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  • lazy-init ignored for JNDI-based objects

    I've read several threads about how lazy-init is ignored in some cases, especially JndiObjectFactoryBean and SimpleRemoteStatelessSessionProxyFactoryBean. And using a lazy lookup of the object using a property solves this issue.

    What I don't understand though is why? Under what circumstances are lazy-init ignored? Given the number of times this has come up, it should at least be documented so people like myself don't have to search all over the place trying to figure out why lazy-init doesn't work in all cases.

    The only documentation I could find, lazy-init is what is suggested to make local session beans lazy initialized, and not lookupHomeOnStartup. This implies to me that it should work in all cases. According to section 17.1.2. Accessing local SLSBs:
    There is one caveat with regards to the JNDI lookup. In a bean container, this class is normally best used as a
    singleton (there simply is no reason to make it a prototype). However, if that bean container pre-instantiates
    singletons (as do the XML ApplicationContext variants) you may have a problem if the bean container is
    loaded before the EJB container loads the target EJB. That is because the JNDI lookup will be performed in the init method of this class and cached, but the EJB will not have been bound at the target location yet. The solution is to not pre-instantiate this factory object, but allow it to be created on first use. In the XML containers, this is controlled via the lazy-init attribute.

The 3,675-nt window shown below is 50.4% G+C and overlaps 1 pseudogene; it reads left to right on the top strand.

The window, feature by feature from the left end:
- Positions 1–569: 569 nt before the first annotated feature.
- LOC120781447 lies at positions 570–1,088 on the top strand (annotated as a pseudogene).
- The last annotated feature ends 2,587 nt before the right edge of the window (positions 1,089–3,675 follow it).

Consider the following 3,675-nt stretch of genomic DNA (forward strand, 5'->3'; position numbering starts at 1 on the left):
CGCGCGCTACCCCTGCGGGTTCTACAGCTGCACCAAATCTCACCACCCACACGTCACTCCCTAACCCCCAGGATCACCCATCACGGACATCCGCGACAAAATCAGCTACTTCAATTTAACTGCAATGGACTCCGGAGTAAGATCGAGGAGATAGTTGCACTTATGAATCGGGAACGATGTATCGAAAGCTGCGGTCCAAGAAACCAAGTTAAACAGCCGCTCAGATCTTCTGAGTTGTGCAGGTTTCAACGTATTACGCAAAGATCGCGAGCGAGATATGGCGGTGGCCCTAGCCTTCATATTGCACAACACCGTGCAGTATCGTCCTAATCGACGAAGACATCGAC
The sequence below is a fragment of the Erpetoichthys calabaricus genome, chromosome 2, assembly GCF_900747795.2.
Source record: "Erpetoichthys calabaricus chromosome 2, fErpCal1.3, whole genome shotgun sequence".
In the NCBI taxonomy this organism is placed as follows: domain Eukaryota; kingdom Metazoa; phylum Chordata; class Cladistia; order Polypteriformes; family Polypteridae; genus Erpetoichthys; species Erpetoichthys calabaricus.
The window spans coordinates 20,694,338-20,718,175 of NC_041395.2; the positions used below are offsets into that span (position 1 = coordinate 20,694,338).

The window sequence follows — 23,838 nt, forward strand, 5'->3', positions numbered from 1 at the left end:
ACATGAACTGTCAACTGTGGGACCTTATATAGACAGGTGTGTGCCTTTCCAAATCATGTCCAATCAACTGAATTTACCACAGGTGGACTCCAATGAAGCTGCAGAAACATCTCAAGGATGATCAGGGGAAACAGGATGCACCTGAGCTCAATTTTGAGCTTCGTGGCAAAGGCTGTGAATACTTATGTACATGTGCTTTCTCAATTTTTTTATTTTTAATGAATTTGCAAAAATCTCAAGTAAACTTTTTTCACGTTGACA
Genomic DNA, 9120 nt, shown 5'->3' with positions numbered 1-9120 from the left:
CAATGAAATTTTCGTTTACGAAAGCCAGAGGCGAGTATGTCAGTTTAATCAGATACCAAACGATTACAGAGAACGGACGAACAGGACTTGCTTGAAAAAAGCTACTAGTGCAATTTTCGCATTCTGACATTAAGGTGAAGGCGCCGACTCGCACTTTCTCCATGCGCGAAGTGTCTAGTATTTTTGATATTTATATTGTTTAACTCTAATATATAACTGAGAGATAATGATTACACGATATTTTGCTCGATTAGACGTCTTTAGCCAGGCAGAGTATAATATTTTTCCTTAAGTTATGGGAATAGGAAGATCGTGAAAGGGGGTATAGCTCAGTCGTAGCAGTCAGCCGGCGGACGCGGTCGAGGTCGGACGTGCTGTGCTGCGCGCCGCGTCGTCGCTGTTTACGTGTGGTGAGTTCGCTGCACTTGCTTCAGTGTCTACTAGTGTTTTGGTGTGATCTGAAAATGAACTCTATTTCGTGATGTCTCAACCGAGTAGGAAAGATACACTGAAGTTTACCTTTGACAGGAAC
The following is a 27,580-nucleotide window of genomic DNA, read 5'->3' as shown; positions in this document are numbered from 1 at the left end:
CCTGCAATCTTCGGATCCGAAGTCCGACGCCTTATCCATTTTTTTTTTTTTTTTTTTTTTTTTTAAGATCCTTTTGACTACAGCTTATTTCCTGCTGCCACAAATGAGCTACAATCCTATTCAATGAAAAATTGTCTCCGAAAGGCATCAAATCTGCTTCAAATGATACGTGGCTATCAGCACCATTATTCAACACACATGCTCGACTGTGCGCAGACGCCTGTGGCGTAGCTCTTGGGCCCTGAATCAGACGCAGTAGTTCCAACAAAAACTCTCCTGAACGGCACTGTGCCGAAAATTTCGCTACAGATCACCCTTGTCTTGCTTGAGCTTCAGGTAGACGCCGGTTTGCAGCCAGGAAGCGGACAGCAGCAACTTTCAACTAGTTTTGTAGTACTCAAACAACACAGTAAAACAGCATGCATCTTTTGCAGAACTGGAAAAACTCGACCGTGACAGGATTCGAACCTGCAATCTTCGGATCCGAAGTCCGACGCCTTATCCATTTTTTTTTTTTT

I have no problem with the current solution. I just want to understand why lazy-init doesn't work as advertised. Internal consistency is what I've come to expect from Spring.

  • #2
    Imho lazy initialization does only mean, that lazy-init beans will not be created without reason. As far as I am aware of, the only two reasons are, that the bean is requested from the context or that another bean that gets instantiated depends on that bean.

    For the proxies you mention, the specification of "lookupOnStartup" or "lookupHomeOnStartup" can be applied, so that the factory might get instantiated, but the proxied instance is not accessed yet.

    Anyway, I agree that I seems useful to add a small section about lazy-loading and its implications to the reference manual. Compared to its implication it is not adequately described there, as the number of according questions indicate.

    Regards,
    Andreas

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    • #3
      Hi

      I have created a JIRA issue to improve the ref docs with regard to the semantics of lazy initialization, and will address said issue before Spring 2.0 final.

      Anything else documentation related while I'm here?

      Cheers
      Rick

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      • #4
        Originally posted by Andreas Senft
        Imho lazy initialization does only mean, that lazy-init beans will not be created without reason. As far as I am aware of, the only two reasons are, that the bean is requested from the context or that another bean that gets instantiated depends on that bean.
        That's my understanding too. But that doesn't appear to be what happens. But I think I need to test the example I have more to make sure i know what's going on. In my test I have 3 XML files used to create the ApplicationContext. I also use a PropertyPlaceholderConfigurer.

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        • #5
          The problem I was seeing in my tests was related to the autowiring one of the TestCase subclasses does. For some reason all the classes were instantiated.

          When I tested my context from a main lazy-init seemed to work fine. So the problem I seemed to have in my production code must have been dependency related.

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